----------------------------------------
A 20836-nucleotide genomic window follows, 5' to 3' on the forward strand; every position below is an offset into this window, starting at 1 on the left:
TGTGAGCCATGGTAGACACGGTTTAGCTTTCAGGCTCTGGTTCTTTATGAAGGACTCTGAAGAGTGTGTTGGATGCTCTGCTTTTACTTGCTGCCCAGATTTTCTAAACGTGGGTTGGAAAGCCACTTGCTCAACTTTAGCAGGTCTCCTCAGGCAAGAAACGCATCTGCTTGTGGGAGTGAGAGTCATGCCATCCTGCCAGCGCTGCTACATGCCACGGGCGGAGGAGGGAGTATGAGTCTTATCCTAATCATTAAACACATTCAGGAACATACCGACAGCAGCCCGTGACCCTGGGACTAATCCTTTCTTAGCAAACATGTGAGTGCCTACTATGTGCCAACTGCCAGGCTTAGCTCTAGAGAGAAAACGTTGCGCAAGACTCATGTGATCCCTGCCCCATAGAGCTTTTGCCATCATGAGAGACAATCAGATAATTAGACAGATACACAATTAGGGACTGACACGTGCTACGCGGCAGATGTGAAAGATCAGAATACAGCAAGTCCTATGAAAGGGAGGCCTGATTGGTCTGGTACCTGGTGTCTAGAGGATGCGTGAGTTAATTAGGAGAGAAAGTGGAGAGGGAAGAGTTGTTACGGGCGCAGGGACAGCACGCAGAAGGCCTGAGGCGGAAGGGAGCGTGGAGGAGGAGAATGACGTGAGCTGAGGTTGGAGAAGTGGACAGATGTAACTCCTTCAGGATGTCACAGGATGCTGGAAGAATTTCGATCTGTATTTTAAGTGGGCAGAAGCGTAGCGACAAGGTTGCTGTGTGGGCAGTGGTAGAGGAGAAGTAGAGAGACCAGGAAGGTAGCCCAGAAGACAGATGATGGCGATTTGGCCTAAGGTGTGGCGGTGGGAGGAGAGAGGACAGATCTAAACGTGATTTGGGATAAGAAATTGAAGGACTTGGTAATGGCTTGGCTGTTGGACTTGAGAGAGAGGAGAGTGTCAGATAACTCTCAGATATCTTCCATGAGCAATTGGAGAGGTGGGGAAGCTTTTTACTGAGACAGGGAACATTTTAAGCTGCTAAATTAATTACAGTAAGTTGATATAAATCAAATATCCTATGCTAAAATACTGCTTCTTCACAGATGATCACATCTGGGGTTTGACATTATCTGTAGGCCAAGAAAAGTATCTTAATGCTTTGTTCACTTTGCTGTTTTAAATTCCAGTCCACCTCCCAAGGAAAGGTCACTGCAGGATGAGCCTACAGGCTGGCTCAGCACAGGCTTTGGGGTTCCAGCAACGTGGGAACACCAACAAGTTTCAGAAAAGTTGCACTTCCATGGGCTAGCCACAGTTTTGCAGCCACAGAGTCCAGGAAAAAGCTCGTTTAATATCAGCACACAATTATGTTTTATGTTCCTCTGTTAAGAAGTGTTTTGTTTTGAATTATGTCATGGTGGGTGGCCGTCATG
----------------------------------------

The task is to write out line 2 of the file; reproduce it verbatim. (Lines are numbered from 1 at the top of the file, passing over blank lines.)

TGTGAGCCATGGTAGACACGGTTTAGCTTTCAGGCTCTGGTTCTTTATGAAGGACTCTGAAGAGTGTGTTGGATGCTCTGCTTTTACTTGCTGCCCAGATTTTCTAAACGTGGGTTGGAAAGCCACTTGCTCAACTTTAGCAGGTCTCCTCAGGCAAGAAACGCATCTGCTTGTGGGAGTGAGAGTCATGCCATCCTGCCAGCGCTGCTACATGCCACGGGCGGAGGAGGGAGTATGAGTCTTATCCTAATCATTAAACACATTCAGGAACATACCGACAGCAGCCCGTGACCCTGGGACTAATCCTTTCTTAGCAAACATGTGAGTGCCTACTATGTGCCAACTGCCAGGCTTAGCTCTAGAGAGAAAACGTTGCGCAAGACTCATGTGATCCCTGCCCCATAGAGCTTTTGCCATCATGAGAGACAATCAGATAATTAGACAGATACACAATTAGGGACTGACACGTGCTACGCGGCAGATGTGAAAGATCAGAATACAGCAAGTCCTATGAAAGGGAGGCCTGATTGGTCTGGTACCTGGTGTCTAGAGGATGCGTGAGTTAATTAGGAGAGAAAGTGGAGAGGGAAGAGTTGTTACGGGCGCAGGGACAGCACGCAGAAGGCCTGAGGCGGAAGGGAGCGTGGAGGAGGAGAATGACGTGAGCTGAGGTTGGAGAAGTGGACAGATGTAACTCCTTCAGGATGTCACAGGATGCTGGAAGAATTTCGATCTGTATTTTAAGTGGGCAGAAGCGTAGCGACAAGGTTGCTGTGTGGGCAGTGGTAGAGGAGAAGTAGAGAGACCAGGAAGGTAGCCCAGAAGACAGATGATGGCGATTTGGCCTAAGGTGTGGCGGTGGGAGGAGAGAGGACAGATCTAAACGTGATTTGGGATAAGAAATTGAAGGACTTGGTAATGGCTTGGCTGTTGGACTTGAGAGAGAGGAGAGTGTCAGATAACTCTCAGATATCTTCCATGAGCAATTGGAGAGGTGGGGAAGCTTTTTACTGAGACAGGGAACATTTTAAGCTGCTAAATTAATTACAGTAAGTTGATATAAATCAAATATCCTATGCTAAAATACTGCTTCTTCACAGATGATCACATCTGGGGTTTGACATTATCTGTAGGCCAAGAAAAGTATCTTAATGCTTTGTTCACTTTGCTGTTTTAAATTCCAGTCCACCTCCCAAGGAAAGGTCACTGCAGGATGAGCCTACAGGCTGGCTCAGCACAGGCTTTGGGGTTCCAGCAACGTGGGAACACCAACAAGTTTCAGAAAAGTTGCACTTCCATGGGCTAGCCACAGTTTTGCAGCCACAGAGTCCAGGAAAAAGCTCGTTTAATATCAGCACACAATTATGTTTTATGTTCCTCTGTTAAGAAGTGTTTTGTTTTGAATTATGTCATGGTGGGTGGCCGTCATG